18 January 2016

Guest Post: What We Remember by Australian author Sally Hepworth

Australian author
Sally Hepworth
Very pleased to have Melbourne author Sally Hepworth on the blog today, as part of her blog tour for the release of The Things We Keep. She's here today to talk about memories.

What We Remember
What if everything that had happened in your life was suddenly wiped out? Literally, through a case of amnesia, or figuratively, if you found out something you valued was a lie?

I’ve thought about this a lot. While watching the news, I’ll see the wife of a politician who couldn’t keep it in his pants, or an ex-cult member escaping a life she was born into and think … how do you go on now? 

Who are we without our fundamental beliefs, beliefs created over a lifetime? 

A few years ago, my friend’s father had what their family now calls an ‘episode.’ His assistant found him wandering around the office, disoriented and agitated. When his family arrived and tried speaking to him, he asked them: “What day is it?”
“Tuesday, dad,” they told him.
“Tuesday,” he repeated, frowning deeply. “Did I play golf this morning?”
“Yes.” 
A coy smile. “How’d I play?”

It was funny, the first time. But over the next twelve hours they had the same conversation a hundred times. Verbatim. Same deep frown, same coy smile.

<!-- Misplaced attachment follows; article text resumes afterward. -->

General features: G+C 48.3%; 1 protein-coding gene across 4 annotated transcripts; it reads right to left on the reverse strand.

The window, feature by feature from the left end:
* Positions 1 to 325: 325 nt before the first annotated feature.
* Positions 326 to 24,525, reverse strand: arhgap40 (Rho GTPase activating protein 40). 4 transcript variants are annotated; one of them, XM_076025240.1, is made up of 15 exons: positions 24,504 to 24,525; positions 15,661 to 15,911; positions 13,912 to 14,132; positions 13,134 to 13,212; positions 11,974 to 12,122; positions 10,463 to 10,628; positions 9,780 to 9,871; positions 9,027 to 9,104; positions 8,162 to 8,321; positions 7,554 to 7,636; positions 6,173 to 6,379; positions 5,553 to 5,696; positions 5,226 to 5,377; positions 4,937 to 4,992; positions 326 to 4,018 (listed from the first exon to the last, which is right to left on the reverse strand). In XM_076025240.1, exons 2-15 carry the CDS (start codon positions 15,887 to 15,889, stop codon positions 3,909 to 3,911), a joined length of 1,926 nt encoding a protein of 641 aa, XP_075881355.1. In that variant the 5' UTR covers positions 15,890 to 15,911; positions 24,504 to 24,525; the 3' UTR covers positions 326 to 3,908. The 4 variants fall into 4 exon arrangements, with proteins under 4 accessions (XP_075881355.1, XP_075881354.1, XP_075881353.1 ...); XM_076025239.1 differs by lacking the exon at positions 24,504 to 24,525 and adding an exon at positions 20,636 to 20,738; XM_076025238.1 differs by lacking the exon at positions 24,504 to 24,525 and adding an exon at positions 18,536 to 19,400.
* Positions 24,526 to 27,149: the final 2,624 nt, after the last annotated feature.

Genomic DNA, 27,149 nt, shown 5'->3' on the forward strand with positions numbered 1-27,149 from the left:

My friend’s father’s ‘episode’ was Global Transient Amnesia. Thankfully, the transient part meant that by the next day, he was back to normal.

The interesting part for me was that for twenty-four hours, his short-term memory was less than a minute long. Yet, every time he asked the same series of questions. The exact same series. It spoke to me about memory and its role in who we are. It led me to wonder if maybe, memory isn’t as important as we think.

The Things We Keep
by Sally Hepworth
published January 2016
In my novel, The Things We Keep, three women find they can’t trust their memories. For Anna, diagnosed with Alzheimer’s Disease at age 38, it is learning that all of her memories are being sucked out faster than she can create them. For Eve, once happily married, it’s coming to terms with the fact that her husband wasn’t the person she thought he was. For Clementine, Eve’s daughter, it is trying to grieve for her ‘hero’ father while dealing with the realization that he wasn’t a hero at all. 

Each woman is faced with a reality she didn’t expect. And with nothing but unreliable memories to lean on, Anna, Eve and Clementine are going to find out who they are and what they stand for.

What about you? If you lost your memory, do you think you would you be the same? And what conversation would you be having over and over?

Sally Hepworth

2 comments:

Deborah said...

I haven't read this and not sure I will as my father suffered from dementia. His was vascular dementia and it was his short-medium term memories that were affected. Mostly his long term memories were okay. So he remembered people but had no idea what he'd done just minutes before. He never knew what day it was / if he'd had lunch / where he was etc...

He has a few exacerbating factors but whenever I struggle to think of a word I worry I'm heading in the same direction. (He was lucky it didn't happen to him until he was in his 60s).

Tracey said...

Thanks for your personal story Deb, dementia impacts more lives than we realise.